The first mention of blood in the Bible was upon the occasion of the first murder. "And the Lord said unto Cain, Where is Abel thy brother? And he said, I know not: Am I my brother's keeper? And He said, What have you done? The voice of your brother's blood cries unto me from the ground. And now are you cursed from the earth, which has opened her mouth to receive your brother's blood from thy hand." From the beginning, blood was identified with life.

Nine hundred years before the Mosaic law, God forbade the eating of blood in any form. He wanted blood drained from the animals as soon as they were killed, those strangled in snares could not be eaten. Also taboo was mixing wine with blood and drinking it as a delicacy. God's admonition to Noah and his sons was that "every moving thing that lives shall be meat for you; even as the green herb have I given you all things. But flesh with the life thereof, which is the blood thereof, shall you not eat. And surely your blood of your lives will I require; at the hand of every beast will I require it, and at the hand of man; at the hand of every man's brother will I require the life of man. Whoso sheds man's blood, by man shall his blood be shed: for in the image of God made he man." Blood here is also equated with life. Under Mosaic law, a murderer was guilty of blood and the avenger of blood was the nearest relative of the murdered.

There was a peculiar sacredness attached to blood, because of the idea that prevailed of its unity with the soul. Blood has the soul in itself, there is no animate life without blood. In accordance with the gracious ordinance of God it is the means of expiation for human souls, because of the soul contained in it. During the Passover of Egypt, the Israelites were to take the unblemished lamb, eat the flesh of it in haste and sprinkle the blood on the sides and the top of the door post. When Moses had spoken every precept to all the people according to the law, he took the blood of calves and of goats, with water, and scarlet wool, and hyssop, and sprinkled both the book, and all the people, saying, 'This is the blood of the testament which God had enjoined unto you.' Moreover he sprinkled with blood both the tabernacle, and all the vessels of the ministry. The blood of sacrifices was caught by the priest in a basin, and then sprinkled seven times on the altar. The people were in this way consecrated to God.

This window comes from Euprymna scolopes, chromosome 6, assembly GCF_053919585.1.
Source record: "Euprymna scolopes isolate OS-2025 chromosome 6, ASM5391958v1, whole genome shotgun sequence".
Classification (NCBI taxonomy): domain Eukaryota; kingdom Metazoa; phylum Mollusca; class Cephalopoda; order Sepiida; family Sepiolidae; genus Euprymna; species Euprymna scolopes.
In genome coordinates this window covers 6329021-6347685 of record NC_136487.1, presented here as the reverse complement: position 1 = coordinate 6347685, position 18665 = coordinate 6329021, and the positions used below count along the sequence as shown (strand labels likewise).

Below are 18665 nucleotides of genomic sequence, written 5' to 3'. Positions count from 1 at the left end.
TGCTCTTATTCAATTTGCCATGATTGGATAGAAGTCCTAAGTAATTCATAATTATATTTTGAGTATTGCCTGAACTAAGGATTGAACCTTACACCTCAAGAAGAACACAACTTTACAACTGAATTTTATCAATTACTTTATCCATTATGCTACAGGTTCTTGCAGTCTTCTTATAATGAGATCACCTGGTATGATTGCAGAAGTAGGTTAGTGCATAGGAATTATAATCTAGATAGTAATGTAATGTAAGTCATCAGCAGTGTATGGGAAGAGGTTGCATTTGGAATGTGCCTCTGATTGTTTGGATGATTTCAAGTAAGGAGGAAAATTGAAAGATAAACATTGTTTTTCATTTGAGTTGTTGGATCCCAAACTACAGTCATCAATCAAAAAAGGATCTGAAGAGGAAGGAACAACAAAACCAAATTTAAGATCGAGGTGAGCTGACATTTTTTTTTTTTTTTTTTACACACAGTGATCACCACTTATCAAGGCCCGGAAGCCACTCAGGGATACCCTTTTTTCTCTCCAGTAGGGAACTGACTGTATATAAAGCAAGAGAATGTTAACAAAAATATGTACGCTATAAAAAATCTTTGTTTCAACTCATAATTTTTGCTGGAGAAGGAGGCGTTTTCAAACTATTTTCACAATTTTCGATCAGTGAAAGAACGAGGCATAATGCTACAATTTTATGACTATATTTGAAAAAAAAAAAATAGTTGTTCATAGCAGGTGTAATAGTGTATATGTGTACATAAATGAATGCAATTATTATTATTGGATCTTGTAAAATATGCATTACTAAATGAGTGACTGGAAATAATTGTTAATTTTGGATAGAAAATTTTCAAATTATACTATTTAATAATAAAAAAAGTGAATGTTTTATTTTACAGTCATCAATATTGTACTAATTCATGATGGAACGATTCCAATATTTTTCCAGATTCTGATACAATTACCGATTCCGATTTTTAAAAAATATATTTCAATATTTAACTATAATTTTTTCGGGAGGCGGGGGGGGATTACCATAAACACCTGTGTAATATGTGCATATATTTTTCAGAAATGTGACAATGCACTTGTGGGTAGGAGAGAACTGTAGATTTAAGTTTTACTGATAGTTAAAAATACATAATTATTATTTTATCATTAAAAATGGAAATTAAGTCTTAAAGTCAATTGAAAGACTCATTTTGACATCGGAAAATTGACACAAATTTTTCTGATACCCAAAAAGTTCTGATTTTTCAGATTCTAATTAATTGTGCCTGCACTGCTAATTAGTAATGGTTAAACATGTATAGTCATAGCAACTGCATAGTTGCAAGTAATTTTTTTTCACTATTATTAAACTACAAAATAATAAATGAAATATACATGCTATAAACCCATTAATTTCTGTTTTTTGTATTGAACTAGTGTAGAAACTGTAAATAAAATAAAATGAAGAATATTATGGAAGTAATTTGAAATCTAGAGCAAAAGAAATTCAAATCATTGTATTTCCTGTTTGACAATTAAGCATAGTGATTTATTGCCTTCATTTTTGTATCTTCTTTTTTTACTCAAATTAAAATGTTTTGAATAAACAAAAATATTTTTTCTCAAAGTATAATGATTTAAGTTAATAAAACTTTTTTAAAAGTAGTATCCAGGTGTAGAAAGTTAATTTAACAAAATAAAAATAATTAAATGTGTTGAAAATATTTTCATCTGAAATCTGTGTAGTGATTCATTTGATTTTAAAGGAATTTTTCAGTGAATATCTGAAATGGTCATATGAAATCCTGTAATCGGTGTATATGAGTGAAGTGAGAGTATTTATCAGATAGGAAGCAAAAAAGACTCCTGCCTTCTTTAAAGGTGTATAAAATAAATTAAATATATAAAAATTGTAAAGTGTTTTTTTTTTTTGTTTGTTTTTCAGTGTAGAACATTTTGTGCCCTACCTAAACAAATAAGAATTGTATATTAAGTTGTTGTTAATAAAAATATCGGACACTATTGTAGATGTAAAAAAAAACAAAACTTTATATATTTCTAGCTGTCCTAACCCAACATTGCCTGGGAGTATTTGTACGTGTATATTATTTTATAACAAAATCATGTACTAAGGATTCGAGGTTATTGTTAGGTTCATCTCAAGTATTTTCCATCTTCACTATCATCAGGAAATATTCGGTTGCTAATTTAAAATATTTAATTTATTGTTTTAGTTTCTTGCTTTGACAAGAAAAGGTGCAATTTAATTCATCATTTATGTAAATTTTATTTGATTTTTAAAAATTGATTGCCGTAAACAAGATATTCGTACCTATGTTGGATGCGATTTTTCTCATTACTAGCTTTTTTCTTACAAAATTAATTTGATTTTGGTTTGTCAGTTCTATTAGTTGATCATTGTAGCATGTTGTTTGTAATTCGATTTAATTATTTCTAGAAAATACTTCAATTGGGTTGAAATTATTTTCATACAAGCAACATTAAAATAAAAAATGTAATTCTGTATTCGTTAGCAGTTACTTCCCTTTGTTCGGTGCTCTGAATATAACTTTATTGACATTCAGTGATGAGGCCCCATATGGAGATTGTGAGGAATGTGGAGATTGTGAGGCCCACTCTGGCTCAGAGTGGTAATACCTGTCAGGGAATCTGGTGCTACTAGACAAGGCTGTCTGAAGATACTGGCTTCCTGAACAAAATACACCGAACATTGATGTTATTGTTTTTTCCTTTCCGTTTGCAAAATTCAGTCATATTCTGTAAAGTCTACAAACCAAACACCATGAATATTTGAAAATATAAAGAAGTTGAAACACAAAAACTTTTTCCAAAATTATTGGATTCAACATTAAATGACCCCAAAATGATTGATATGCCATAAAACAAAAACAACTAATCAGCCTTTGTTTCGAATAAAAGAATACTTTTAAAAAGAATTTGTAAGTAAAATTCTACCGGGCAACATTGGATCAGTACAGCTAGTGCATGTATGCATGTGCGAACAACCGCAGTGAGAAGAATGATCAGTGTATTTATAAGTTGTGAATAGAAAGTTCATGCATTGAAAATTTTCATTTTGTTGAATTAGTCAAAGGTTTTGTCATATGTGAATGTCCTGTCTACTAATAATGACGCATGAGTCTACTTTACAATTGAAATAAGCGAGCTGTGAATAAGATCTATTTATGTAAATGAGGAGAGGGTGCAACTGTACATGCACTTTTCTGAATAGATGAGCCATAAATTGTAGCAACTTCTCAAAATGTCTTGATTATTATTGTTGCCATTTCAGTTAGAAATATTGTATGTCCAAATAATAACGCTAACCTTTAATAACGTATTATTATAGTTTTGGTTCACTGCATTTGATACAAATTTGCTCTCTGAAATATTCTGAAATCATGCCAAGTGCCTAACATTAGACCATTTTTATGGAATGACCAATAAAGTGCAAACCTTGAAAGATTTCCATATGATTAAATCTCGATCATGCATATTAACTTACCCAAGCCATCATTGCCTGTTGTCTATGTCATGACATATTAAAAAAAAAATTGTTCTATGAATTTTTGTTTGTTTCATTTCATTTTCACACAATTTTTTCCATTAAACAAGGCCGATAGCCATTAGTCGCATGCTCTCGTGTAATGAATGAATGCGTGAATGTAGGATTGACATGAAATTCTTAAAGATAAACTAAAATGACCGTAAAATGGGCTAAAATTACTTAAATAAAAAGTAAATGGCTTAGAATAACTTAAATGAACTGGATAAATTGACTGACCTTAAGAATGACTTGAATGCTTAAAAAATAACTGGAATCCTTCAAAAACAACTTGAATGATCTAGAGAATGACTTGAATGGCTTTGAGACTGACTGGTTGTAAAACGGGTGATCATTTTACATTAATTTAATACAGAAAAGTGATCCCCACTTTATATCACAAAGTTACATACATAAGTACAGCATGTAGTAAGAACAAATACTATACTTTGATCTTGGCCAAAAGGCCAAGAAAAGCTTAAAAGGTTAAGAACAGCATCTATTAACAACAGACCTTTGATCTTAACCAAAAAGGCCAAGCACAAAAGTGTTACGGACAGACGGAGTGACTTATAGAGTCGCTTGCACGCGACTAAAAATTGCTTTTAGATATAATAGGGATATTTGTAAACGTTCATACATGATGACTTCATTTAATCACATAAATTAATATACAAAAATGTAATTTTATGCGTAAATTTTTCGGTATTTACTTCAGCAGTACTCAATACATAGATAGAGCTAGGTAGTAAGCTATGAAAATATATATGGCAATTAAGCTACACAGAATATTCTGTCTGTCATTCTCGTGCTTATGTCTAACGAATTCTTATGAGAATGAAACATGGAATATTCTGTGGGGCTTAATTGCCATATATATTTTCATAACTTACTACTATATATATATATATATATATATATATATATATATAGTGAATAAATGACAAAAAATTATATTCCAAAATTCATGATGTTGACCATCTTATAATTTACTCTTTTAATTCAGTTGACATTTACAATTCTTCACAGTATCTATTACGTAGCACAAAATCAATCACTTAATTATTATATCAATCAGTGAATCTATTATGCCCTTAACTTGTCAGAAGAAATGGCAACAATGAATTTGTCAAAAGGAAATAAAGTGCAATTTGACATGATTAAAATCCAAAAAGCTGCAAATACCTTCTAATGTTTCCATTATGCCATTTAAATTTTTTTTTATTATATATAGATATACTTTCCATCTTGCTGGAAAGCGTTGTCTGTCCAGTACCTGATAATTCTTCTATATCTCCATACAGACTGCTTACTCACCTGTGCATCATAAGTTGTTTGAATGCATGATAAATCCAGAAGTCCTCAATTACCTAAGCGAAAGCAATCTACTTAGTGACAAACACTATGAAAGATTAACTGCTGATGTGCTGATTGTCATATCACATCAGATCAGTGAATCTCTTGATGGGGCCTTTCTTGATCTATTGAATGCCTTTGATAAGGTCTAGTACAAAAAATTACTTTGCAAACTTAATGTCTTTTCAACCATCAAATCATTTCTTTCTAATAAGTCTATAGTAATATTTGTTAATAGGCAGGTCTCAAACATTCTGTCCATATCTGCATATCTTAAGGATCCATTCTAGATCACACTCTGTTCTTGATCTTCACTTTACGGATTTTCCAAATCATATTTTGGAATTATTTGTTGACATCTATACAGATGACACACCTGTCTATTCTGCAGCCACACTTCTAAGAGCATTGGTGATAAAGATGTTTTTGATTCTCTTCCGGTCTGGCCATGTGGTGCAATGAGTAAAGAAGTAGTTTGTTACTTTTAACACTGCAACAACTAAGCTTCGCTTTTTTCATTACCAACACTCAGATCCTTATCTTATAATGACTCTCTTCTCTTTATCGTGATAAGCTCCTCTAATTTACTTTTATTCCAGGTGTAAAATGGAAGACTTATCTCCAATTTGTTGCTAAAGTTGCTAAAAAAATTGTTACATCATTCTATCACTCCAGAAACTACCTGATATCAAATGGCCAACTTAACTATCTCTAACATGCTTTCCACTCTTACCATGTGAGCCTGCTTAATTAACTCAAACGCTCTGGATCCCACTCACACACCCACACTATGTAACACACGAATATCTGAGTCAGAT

Saint James wanted the Gentile converts to abandon their old ways, with abstinence from blood and fornication and meat sacrificed in heathen temples. It was the custom to sell sacrificial meat in public market-places. Although harmless, it could be considered the same as worshipping an idol and would be better to abstain as a concession to the weaker brethren. Now this prohibition may have been just for that time and not a problem today but along with the pollutions of idols, blood may have a more far-reaching interpretation and that is the problem of witchcraft and the works of the devil. Blood rites and the drinking of blood is more of a problem today than most Christians realize. I do not believe that the eating of blood refers to the issue of saving one's life in transfusions.

And almost all things are by the law purged with blood, and without shedding of blood is no remission.
So Christ was once offered to bear the sins of many; and unto them that look for him shall he appear the second time without sin unto salvation. The life is in the blood, as was declared by Moses, and the life of the sacrifice was taken, and the blood offered to God, as representative and substitute for the offered. Jesus is our Passover, as Moses stated that the blood of the sacrifice was the blood of the testament from God, Jesus stated that as we partake of the blood of the communion table together, it was the blood of the New Testament.
Drink ye all of it, for this is my blood of the New Testament, which is shed for many for the remission of sins. But I say unto you, I will not drink henceforth of this fruit of the vine, until that day when I drink it new with you in my Father's kingdom.

The writer of Hebrews likened this covenant of the blood as the means by which the Son of God was sanctified. It follows that we are sanctified under the same blood covenant. "He that despised Moses' law died without mercy under two or three witnesses. Of how much sorer punishment, suppose you, shall he be thought worthy, who has trodden under foot the Son of God, and has counted the blood of the covenant, wherewith He was sanctified, an unholy thing, and has done despite unto the Spirit of grace?" And elsewhere, "the God of peace, that brought again from the dead our Lord Jesus, that great shepherd of the sheep, through the blood of the everlasting covenant."
[291, Genesis 4, 9, Exodus 12, Leviticus 4, Numbers 35, BD, Matthew 26, Acts 9, Hebrews 9, 10, 13, Easton's]

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